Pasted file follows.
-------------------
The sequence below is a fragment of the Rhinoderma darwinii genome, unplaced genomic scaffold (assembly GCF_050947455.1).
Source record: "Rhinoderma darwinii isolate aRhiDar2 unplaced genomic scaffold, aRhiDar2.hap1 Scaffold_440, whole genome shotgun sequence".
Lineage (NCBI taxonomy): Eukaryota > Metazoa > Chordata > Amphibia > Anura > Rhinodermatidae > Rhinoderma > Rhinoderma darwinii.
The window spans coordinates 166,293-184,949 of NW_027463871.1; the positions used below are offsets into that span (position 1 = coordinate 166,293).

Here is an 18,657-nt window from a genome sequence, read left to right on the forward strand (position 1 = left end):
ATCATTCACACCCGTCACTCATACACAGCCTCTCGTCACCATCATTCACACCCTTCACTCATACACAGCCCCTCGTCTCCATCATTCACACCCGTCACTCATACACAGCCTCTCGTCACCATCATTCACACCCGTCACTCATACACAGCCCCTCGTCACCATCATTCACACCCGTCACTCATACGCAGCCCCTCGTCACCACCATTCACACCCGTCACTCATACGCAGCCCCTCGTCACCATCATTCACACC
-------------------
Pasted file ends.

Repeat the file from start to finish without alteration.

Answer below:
The sequence below is a fragment of the Rhinoderma darwinii genome, unplaced genomic scaffold (assembly GCF_050947455.1).
Source record: "Rhinoderma darwinii isolate aRhiDar2 unplaced genomic scaffold, aRhiDar2.hap1 Scaffold_440, whole genome shotgun sequence".
Lineage (NCBI taxonomy): Eukaryota > Metazoa > Chordata > Amphibia > Anura > Rhinodermatidae > Rhinoderma > Rhinoderma darwinii.
The window spans coordinates 166,293-184,949 of NW_027463871.1; the positions used below are offsets into that span (position 1 = coordinate 166,293).

Here is an 18,657-nt window from a genome sequence, read left to right on the forward strand (position 1 = left end):
ATCATTCACACCCGTCACTCATACACAGCCTCTCGTCACCATCATTCACACCCTTCACTCATACACAGCCCCTCGTCTCCATCATTCACACCCGTCACTCATACACAGCCTCTCGTCACCATCATTCACACCCGTCACTCATACACAGCCCCTCGTCACCATCATTCACACCCGTCACTCATACGCAGCCCCTCGTCACCACCATTCACACCCGTCACTCATACGCAGCCCCTCGTCACCATCATTCACACC